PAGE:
Struggle and Strife

It’s difficult to imagine a place where normal life is unsafe. It’s difficult to imagine your childhood being disrupted. It’s difficult to imagine living in fear. For the Afghans, Syrians, and other people that are uprooted from their homes, they have no choice but to experience this suffering. According to the European Commission, approximately three million migrants will likely arrive in Europe by 2017. This important statistic has characterized both the decisions governments in the European Union have made and the situation of the migrants.

Hannah ’17, the president of MER-C service club, has had some first-hand experience in working with children and teenagers who are affected by this crisis. “MER-C’s purpose as an (ISKL) club is to spend time with refugee teenagers (from countries like Palestine, Syria, Afghanistan, Iran, and more) and try and give them normal, teenage experiences that differ from their otherwise less than ideal living conditions. By participating in activities with ISKL students like football, board games, learning about one another and becoming friends. We try and give these kids an enjoyable, carefree hour each week where they can be the smart, fun kids that they are.” MER-C has quite the responsibility in providing a basic human service to these kids. The ability to interact and give them some peace of mind is something so genuine and necessary for those in need.

Although recently there has seemed to be a sudden outpour of news regarding the migrant crisis, migrants from the middle east and other regions of the world have been seeking asylum in Europe for many years. Political instability, war, economic disadvantages––these are only a few of the reasons as to why multitudes of people have been streaming in. The main nationalities of the millions of people arriving on the Mediterranean Sea are Syrian (52%), Afghan (19%) and Iraqi (6%).

The term “European migrant crisis” was popularised when five boats carrying almost two thousand migrants to Europe sank in the Mediterranean Sea in April 2015. With a combined death toll of approximately more than 1,200 people, the world realized that the situation of these asylum-seekers was more dire than ever reported.

The countries that have been accepting or seeing the highest influx of migrants are those who were hit the hardest by the EU economic crisis. Countries like Greece and Italy, also coastal locations, provide these migrants an easier port of entry and an open solution. By July 2015, Greece had become the most popular entry point, with Frontex reporting 132,240 illegal EU border crossings for the first half of 2015––five times the number reported at the same time last year. A growing number of Syrians and Afghans traveling from Turkey and Greece through Macedonia and Serbia have now found Hungary as another point of entry. From January to July 2015, Frontex reported 102,342 illegal crossings into Hungary. This surge caused the Hungarian prime minister to set up a barbed wire fence on the border between Hungary and Serbia, sparking outrage from the supporters of the migrants but support from Hungarian nationals––46% of whom believe that no migrant should be able to enter Hungary.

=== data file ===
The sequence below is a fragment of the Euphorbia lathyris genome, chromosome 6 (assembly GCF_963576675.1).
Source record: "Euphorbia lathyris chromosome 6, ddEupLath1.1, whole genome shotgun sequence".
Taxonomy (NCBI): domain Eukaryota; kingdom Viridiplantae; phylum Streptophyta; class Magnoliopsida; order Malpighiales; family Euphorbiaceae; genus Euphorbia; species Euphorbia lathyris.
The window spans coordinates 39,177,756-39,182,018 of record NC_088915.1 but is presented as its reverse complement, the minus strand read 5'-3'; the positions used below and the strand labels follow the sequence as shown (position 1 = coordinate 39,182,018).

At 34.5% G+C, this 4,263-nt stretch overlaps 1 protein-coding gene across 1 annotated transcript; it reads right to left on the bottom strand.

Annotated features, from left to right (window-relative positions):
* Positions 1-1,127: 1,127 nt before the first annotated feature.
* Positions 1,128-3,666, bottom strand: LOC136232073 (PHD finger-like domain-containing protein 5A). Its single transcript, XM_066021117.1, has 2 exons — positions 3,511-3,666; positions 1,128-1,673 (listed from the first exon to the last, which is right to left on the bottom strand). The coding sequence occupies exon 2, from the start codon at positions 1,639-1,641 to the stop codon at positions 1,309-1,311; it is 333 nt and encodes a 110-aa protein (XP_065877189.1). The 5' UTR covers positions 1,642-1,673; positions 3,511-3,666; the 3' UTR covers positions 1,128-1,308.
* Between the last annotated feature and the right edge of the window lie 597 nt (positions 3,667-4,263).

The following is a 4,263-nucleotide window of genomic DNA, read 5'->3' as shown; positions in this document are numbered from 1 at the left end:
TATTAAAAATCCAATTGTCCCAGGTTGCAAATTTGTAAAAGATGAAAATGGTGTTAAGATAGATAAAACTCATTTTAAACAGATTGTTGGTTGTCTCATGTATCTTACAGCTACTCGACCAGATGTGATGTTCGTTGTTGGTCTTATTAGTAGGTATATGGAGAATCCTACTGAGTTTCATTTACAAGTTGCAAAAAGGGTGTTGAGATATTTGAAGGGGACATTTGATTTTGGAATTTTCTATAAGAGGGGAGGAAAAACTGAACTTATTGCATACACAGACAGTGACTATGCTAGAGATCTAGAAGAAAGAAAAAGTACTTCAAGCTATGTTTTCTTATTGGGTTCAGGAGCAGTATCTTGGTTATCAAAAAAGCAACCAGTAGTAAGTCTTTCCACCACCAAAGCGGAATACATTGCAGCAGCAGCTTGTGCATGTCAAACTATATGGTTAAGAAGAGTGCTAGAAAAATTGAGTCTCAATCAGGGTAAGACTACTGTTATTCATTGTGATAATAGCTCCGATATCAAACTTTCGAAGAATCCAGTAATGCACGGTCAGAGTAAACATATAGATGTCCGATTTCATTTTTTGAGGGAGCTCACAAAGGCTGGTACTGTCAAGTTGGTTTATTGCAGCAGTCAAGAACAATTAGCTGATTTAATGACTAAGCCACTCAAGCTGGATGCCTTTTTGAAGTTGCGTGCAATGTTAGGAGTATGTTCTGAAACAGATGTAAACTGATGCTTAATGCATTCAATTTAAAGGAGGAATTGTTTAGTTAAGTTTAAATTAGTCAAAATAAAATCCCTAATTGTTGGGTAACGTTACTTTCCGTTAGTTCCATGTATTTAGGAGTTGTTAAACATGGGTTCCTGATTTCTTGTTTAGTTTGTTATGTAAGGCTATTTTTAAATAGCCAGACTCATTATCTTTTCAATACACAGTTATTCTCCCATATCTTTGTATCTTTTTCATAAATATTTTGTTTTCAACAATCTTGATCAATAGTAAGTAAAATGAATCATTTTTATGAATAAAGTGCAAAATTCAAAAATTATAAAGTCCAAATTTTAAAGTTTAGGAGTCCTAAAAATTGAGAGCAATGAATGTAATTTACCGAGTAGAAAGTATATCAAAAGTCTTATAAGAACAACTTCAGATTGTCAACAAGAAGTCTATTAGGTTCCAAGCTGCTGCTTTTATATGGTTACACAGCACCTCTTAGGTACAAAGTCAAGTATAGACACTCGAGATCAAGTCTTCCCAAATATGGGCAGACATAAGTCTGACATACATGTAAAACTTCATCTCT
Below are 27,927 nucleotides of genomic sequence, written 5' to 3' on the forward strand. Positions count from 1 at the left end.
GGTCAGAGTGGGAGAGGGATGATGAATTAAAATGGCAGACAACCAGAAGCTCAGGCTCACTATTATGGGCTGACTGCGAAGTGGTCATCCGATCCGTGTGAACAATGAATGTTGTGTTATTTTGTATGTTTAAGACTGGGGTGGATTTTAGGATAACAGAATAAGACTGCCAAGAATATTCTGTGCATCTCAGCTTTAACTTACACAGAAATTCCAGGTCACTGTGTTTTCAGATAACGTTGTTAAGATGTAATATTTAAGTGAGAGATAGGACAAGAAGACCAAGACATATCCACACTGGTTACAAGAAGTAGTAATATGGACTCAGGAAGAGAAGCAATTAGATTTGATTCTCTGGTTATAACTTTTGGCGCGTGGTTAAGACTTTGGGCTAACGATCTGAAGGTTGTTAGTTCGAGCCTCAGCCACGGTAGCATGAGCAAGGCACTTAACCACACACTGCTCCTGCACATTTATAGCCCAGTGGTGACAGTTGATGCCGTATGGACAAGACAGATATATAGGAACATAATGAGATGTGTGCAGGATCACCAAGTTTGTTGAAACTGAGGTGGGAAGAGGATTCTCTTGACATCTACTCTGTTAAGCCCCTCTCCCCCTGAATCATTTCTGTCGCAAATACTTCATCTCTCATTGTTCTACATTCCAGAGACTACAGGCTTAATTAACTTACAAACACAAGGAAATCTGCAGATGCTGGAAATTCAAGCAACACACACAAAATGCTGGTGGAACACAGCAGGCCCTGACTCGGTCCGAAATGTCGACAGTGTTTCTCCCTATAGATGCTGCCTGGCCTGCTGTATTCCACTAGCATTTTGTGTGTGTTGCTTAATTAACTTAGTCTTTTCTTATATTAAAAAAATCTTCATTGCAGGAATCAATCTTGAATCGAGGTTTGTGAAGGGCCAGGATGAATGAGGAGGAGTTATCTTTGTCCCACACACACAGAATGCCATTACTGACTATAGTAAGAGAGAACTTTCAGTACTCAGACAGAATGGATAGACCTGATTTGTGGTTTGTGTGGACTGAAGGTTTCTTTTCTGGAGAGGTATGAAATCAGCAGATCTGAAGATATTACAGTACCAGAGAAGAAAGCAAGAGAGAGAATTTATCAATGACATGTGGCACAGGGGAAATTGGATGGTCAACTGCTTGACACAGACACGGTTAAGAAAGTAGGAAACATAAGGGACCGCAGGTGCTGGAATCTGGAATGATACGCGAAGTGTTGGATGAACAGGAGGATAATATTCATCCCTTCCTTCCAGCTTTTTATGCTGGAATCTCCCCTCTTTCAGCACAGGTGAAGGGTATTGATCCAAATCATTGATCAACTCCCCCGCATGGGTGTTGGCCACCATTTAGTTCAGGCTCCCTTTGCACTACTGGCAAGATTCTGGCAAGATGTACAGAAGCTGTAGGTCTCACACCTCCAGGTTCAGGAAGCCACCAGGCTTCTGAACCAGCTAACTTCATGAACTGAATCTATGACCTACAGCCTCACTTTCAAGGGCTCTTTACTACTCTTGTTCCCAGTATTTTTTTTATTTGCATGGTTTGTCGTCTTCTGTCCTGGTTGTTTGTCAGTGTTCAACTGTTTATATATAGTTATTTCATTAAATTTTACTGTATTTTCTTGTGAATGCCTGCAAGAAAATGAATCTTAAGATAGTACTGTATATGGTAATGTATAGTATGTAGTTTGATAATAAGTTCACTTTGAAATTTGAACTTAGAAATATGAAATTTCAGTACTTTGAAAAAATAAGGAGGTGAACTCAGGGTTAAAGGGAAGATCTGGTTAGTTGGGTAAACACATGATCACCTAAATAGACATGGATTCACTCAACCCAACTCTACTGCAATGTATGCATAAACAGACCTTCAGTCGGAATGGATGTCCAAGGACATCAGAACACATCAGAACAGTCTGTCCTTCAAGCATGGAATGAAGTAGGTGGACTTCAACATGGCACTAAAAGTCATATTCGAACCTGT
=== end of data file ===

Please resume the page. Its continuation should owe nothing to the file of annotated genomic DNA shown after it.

As the migrants literally travel by land, by air or by sea, the psychological and physical consequences have taken their toll. According to the International Organization for Migration, up to 3,072 people died or disappeared in 2014 in the Mediterranean while trying to migrate to Europe. Overall estimates are that over 22,000 migrants died between 2000 and 2014. That staggering number should shock those who realize that the migrants are simply trying to find a safe place to live, some sacrificing their lives for their families.

In order to find a solution or even to make some kind of difference, it is important to show active awareness. Hannah phrases it perfectly. “I think we should be having open discussions about the migrant crisis, and not tiptoe around the subject. It is real and it is happening and it needs to be acknowledged. Anyone can read about the Syrian or Palestinian strife, but when you work directly with the people that it affects, it’s a different kind of awareness. A deeper, more personal one, I think.”


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